I had the pleasure of joining the BeyondBT crowd with Rabbi Brody this past Motzie Shabbat. One point he made was BT’s are great at outreach, because they’re always burning with passion.
In his previous post, Rabbi Horowitz notes his surprise at the amount of separation between the religious and non-religious in Israel. This is absolutely the case, with very limited interaction between the two. Except for the BT. Since BT’s come from a wide variety of backgrounds and professions and often continue to work in their field, they’re often the sole bridge between worlds in Israel.
Some years back I lived and worked in Israel. I was the only “black-hat” guy, or in Israel terminology, charedi (aka ultra-orthodox), in my office. There was a particular co-worker that I found lived near the shul (synogogue) where I davened (prayed). I spoke with him regularly at work and attempted to invite him for Shabbos on numerous occasions. Unfortunately, he wasn’t having any of it.
After chatting with him and inviting him for about a year, it was coming time for the Yom Tovim (high holidays). This is always a special time of year, and certainly more so in Israel where these are the only holidays and are celebrated (though not necessarily religiously) by everyone. I figured if you want to invite someone who’s never walked in to an orthodox synogogue before, invite him for Simchas Torah (the celebration of the Torah) where we’re all singing and dancing. If anything will break stereotypes of the robot zombie black hat people, that will be it.
So I invited my co-worker. He had previously explained to me that his wife would divorce him if he even walked in to shul! Why I asked? Because she was sure he would come out the next day instantly charedi (ultra-orthodox). I told him, hey, show me the shul that instantly turns you ultra-orthodox, I want some of that place! Oh yeah! Further, appealing on an Israeli track, I told him, what’s with those charedi people, keeping the Torah and yom tov to themselves? Your a Jew, you’ve got as much right as them to march right in to shul on Simchas Torah, grab a Torah and dance!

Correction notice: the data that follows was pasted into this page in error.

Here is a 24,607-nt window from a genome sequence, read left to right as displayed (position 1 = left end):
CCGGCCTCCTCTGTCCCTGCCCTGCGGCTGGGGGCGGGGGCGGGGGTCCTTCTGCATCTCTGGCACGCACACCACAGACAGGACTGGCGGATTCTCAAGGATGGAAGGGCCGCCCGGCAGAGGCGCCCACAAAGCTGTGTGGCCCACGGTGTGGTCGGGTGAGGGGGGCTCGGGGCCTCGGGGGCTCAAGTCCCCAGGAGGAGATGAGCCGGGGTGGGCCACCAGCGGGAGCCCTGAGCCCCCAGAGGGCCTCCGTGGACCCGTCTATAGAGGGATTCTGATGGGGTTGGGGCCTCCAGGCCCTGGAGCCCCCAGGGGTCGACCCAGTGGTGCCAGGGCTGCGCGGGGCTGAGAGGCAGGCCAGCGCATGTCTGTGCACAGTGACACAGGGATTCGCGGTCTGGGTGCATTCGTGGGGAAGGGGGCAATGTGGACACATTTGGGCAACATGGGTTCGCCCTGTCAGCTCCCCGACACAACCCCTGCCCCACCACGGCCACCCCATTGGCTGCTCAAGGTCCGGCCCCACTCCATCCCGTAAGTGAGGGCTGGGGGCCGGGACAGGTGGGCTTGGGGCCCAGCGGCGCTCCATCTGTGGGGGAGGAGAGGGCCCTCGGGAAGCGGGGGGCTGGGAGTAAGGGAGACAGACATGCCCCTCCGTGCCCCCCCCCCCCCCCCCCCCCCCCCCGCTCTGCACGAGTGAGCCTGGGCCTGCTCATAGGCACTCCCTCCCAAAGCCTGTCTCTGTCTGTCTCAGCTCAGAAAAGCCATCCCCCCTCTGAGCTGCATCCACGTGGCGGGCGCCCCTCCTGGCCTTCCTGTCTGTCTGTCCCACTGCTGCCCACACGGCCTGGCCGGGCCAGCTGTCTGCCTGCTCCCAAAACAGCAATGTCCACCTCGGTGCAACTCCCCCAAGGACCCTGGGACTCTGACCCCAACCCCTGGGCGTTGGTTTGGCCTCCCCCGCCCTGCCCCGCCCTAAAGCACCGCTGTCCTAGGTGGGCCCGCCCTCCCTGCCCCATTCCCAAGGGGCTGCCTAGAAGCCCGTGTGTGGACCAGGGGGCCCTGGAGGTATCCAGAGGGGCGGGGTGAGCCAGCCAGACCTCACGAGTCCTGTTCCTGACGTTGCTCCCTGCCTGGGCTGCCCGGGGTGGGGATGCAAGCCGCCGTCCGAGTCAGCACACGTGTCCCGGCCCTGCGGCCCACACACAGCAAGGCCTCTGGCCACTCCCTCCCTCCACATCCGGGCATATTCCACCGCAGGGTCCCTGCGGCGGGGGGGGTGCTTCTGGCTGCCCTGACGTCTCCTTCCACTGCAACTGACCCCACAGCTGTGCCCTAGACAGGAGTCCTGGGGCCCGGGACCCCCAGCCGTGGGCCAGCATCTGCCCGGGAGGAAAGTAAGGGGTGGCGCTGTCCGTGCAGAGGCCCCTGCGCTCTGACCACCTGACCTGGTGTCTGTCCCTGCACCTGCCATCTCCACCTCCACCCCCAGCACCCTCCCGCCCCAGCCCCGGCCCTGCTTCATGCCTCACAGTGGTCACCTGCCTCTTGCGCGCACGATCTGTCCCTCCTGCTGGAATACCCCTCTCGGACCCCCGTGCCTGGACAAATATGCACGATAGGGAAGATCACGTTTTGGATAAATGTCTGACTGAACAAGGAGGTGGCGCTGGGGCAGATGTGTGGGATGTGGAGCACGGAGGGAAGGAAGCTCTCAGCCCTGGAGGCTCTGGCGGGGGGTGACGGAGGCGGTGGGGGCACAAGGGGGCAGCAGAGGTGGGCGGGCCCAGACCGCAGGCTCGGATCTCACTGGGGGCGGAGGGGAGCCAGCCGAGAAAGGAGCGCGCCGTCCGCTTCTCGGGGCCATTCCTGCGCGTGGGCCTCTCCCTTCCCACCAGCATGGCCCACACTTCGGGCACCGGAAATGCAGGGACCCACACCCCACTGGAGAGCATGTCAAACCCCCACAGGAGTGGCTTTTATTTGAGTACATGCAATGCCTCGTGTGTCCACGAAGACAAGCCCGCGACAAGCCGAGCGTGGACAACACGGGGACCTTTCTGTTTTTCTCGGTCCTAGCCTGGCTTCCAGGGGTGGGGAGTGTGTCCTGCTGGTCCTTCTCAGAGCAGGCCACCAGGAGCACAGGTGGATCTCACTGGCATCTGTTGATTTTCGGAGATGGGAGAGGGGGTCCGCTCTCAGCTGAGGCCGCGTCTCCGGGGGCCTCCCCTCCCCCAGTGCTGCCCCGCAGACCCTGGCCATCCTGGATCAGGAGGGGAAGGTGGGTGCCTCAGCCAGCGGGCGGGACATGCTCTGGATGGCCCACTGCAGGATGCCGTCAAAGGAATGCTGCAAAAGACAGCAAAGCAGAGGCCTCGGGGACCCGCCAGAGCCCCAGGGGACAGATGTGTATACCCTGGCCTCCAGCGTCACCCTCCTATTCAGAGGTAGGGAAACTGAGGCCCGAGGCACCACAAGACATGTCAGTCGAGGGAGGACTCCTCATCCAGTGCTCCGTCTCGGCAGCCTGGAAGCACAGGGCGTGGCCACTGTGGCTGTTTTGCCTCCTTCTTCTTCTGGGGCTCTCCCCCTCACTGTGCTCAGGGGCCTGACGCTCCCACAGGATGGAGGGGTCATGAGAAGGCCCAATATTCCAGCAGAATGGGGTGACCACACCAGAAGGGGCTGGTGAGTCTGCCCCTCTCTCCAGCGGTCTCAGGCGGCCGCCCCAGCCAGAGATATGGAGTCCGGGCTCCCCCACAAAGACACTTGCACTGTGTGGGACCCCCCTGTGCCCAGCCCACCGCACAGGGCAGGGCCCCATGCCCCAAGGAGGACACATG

Amazingly, he said yes, he’d come.
So, on Simchas Torah night (really Shemini Atzeres, no 2 day yom tov in Israel), we’re dancing with the Torahs and he arrives (even with a yamulka!) . I said hello, got him a l’chaim (a drink), and pulled him in to the dancing. We danced, we said l’chaim, we danced some more, we said l’chaim some more. Baruch Hashem (Thank G-d), it was a great time. Around midnight in the spirit of the occasion I plopped my hat and long black coat on him, he took it gracefully and fit right in, on we danced.
Until, a few minutes later, his wife walked in to see where he was and why he hadn’t come home. What does she see? Her husband standing there, first time he’s walked in to a shul since his bar mitzvah, and he’s dancing with a black hat and long black coat, instant ultra-orthodox, her worst nightmare realized! She literally screamed, ran in to the room and started dragging him away.
In the end it all worked out. The next day she realized her husband was still the same guy (though with a bit of a yom tov hangover). After I stopped by a few times she also came to realize that those ultra-orthodox people she was so astranged from were just people too. And a year later when they had a son (B”H), they asked me to help them locate a good mohel (ritual circumcizer), which I did (did you know in Israel there are mohelim that specialize in doing circumcisions for the chiloni-non-religious?)
We remain friends and though he and his family are not fully observant, today he says some tehillim (Psalms) daily, learns some Torah once a week, and they have a family Shabbos dinner on Friday night. Baruch Hashem!
Akiva of the Mystical Paths blog – New Jersey